A teacher named Dave organized a summer exchange program. My mother saw the ad in the paper, and we hosted a 17-year-old French girl for a month during the summer when I was 15. The next year, the exchange program said anyone in my family who’d had 2 years of French could go stay with a French family. My parents didn’t have money, so I took my $500 (pretty much emptied my savings account—in those days, I earned money doing odd jobs, people didn’t give money for birthdays), and it paid for my trip, including air fare and insurance. A chaperone accompanied us at airports and on the flights and was available in France if we needed help.
I loved staying with the French family. I watched my French host mother cook fabulous meals every day (learned to make some ), saw places the parents or two of their sons (a bit older than me) took me in France, Belgium, and Luxembourg, and learned the language all the while. That experience changed my life. When I got back to the States, I realized at an even deeper level how different things were in Europe and how interesting that was to me. I decided to major in French in college.
Following my sophomore year in college, I took a year off school to work full-time so I could save enough to study in France for my junior year. There is nothing like living abroad!!! It taught me more than any other life experience except maybe parenthood. Maybe. During that year, I visited my French family.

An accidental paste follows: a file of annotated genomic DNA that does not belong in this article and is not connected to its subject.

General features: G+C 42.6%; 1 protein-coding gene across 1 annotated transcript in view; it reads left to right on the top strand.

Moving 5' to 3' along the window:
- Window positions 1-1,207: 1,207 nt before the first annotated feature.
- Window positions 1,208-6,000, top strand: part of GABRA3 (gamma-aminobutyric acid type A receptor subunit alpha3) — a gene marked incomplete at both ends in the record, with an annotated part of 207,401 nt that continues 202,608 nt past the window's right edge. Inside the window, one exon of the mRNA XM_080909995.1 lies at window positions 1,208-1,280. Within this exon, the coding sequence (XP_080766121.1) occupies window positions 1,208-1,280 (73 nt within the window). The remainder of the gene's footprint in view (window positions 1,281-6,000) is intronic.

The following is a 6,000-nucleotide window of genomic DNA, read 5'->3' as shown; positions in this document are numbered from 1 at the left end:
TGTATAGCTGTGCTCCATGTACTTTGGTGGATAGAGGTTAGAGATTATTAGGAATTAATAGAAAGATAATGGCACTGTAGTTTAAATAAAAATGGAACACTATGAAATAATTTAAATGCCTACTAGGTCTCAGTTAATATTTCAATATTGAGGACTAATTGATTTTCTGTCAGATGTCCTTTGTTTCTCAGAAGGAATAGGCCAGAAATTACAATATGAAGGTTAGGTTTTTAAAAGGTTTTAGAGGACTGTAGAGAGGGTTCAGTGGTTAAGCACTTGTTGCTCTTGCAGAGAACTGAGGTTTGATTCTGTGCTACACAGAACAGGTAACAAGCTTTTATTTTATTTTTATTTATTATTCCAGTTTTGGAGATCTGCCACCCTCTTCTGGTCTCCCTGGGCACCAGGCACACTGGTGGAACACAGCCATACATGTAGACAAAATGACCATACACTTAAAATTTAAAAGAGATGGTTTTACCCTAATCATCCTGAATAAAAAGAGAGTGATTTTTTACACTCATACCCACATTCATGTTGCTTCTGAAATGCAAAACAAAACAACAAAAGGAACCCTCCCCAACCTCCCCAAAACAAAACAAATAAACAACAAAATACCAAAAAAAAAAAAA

After college, I became a French teacher. Dave gave me my first teaching job! It was only part-time, but it was a start. Later, I became a French technical translator, and even later, co-developed an innovative system for preparing technical writing for translation.
I visited my French family a couple more times, when I could. I knew that my French host parents had been born in Belgium. I learned that they had left Belgium during WWII and walked about 400 km (250 miles) to Dijon. My French host father joined the French Résistance. After the war, they raised a family. It turns out that I was just one of the many people they had hosted from many countries—any country. He said, “Making friends is better than war.”
I kept in touch with my French family. I named my first child after my French host mother, who had taught me so much just by being herself, and was then fighting cancer. The first, glossy photos of my baby arrived in my French host father’s hands one afternoon; his wife had passed away that very morning. This sort of continuation helped him.
I speak only French to my kids, since their births, and my husband speaks English to them. They’re bilingual. My French host father was so touched by that, and to have the pleasure of meeting my daughter twice. We had French-speaking au pairs (a sort of exchange student who does child care for a year) when my kids were little. One of them has kids of her own now, in France, and speaks English to them!
Two years ago, I bought a bigger house and wanted to make sure people had my new address, so I sent letters to many people I hadn’t kept in touch with. I sent one to Dave, thanking him for getting me started. The exchange program made such a difference in my life. His wife wrote back that he had passed away (at a relatively young age, of cancer), but would have been happy to know how much of a difference he had made.